Alex Berenson

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Person.png Alex Berenson   Substack WebsiteRdf-entity.pngRdf-icon.png
(COVID-19/Dissident, journalist, author)
Alex Berenson.jpeg
Born6 Jan 1973
New York City
Alma materYale University
Prominent US Covid dissident

Alex Berenson is a former reporter for The New York Times, where he covered stories like the occupation of Iraq and the Bernard Madoff $50 billion Ponzi scheme scandal. He has covered the pharmaceutical and health care industries, specializing in issues concerning dangerous drugs. He is the author of several thriller novels and a book on corporate financial filings, and a book linking marijuana and psychosis.[1]

He has been a COVID-19 dissident since early in the event. Starting in March 2020 with pointing out that media were overestimating the risk of "the new virus", he was soon banned/suspended from corporate social media platforms. Moving over to Substack, he has kept pointing out the dangers from the mRNA-vaccines.


Berenson was born in New York, and grew up in Englewood, NJ.[2] He graduated from Yale University in 1994 with bachelor's degrees in history and economics. He joined the Denver Post in June 1994 as a business reporter. He published 513 articles through August 1996, when he left to join, a financial news website founded by Jim Cramer. In December 1999, Berenson joined The New York Times as a business investigative reporter.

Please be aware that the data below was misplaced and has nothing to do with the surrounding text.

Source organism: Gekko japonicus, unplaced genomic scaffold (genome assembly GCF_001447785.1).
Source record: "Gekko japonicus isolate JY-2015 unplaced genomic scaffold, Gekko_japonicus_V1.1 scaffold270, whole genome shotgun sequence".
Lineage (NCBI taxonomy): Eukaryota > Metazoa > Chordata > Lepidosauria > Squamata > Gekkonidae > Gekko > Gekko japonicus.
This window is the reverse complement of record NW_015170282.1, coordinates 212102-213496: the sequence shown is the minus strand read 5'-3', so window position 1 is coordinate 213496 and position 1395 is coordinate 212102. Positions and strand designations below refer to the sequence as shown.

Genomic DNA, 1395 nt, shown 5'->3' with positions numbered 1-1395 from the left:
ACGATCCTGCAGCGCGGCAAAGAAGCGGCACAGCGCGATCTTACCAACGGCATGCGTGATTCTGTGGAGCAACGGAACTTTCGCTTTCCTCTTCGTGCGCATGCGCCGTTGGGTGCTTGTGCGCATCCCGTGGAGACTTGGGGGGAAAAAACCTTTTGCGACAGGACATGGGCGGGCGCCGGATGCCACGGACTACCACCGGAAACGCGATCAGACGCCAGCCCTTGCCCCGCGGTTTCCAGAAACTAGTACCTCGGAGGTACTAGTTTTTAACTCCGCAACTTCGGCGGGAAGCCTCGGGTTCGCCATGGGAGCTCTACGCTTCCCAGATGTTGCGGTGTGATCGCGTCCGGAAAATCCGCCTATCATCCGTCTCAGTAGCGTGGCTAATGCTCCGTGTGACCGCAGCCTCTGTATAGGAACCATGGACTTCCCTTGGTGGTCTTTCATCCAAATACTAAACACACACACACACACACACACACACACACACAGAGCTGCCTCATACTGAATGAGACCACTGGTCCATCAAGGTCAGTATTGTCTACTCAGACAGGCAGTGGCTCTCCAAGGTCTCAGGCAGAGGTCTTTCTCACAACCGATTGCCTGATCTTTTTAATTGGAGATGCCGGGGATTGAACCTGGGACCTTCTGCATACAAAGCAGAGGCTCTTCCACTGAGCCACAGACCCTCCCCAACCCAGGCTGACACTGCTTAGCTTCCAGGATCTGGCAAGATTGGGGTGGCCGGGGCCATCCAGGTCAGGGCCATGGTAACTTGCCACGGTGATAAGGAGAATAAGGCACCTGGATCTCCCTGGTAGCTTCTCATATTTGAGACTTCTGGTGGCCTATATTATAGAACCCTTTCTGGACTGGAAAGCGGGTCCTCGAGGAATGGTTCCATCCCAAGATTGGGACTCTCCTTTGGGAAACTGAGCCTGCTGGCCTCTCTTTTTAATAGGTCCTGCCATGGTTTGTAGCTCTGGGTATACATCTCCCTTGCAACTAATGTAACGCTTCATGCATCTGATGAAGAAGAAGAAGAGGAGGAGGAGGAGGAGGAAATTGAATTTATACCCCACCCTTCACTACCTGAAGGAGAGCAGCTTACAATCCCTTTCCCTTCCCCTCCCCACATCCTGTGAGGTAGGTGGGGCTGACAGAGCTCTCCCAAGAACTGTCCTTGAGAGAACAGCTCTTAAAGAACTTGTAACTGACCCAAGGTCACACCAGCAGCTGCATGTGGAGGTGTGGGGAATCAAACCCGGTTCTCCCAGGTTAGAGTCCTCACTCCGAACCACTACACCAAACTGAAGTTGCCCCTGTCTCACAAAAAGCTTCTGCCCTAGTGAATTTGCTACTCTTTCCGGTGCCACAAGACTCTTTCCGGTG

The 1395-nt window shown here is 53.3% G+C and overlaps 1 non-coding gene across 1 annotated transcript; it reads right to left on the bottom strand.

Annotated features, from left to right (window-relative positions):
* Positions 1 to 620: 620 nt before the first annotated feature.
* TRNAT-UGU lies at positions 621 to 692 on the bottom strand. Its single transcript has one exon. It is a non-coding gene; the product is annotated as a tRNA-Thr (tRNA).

In the fall of 2003 and the summer of 2004, Berenson covered the occupation of Iraq for the Times. More recently, he has covered the pharmaceutical and health care industries, specializing in issues concerning dangerous drugs. Since December 2008, Berenson has reported on the Bernard Madoff $50 billion Ponzi scheme scandal. He is now a full-time writer.

He has written 12 spy novels, all featuring the same protagonist, CIA agent John Wells. His first novel, The Faithful Spy, was released in April 2006 and won an Edgar Award for best first novel by an American author. In February 2008, The Faithful Spy rose to #1 on The New York Times Bestseller List for paperbacks.

The same month, Berenson released his second thriller, The Ghost War. His third novel, The Silent Man, followed in February 2009. His fourth, The Midnight House, was released on February 9, 2010 and debuted at #9 on The New York Times bestseller list. The fifth, The Secret Soldier, was released on February 8, 2011 and debuted at #6 on the bestseller list. The sixth, The Shadow Patrol, was released on February 21, 2012, and debuted at #8. In July 2012, The Shadow Patrol was named a finalist for the Ian Fleming Steel Dagger Award, given by Britain's Crime Writers Association.

In 2010, Berenson left the Times to become a full-time novelist. He lives in the Hudson Valley with his wife, Jacqueline Berenson, a forensic psychiatrist and researcher at Columbia University. They have two children.

Book Controversy

In 2019, Berenson published the book Tell Your Children: The Truth About Marijuana, Mental Illness and Violence and an accompanying op-ed in both The Wall Street Journal and The New York Times.[3] He argued that there were associations between marijuana and psychosis, and between psychosis and violence. [4] The book received heavy flack from some quarters.[5][6]


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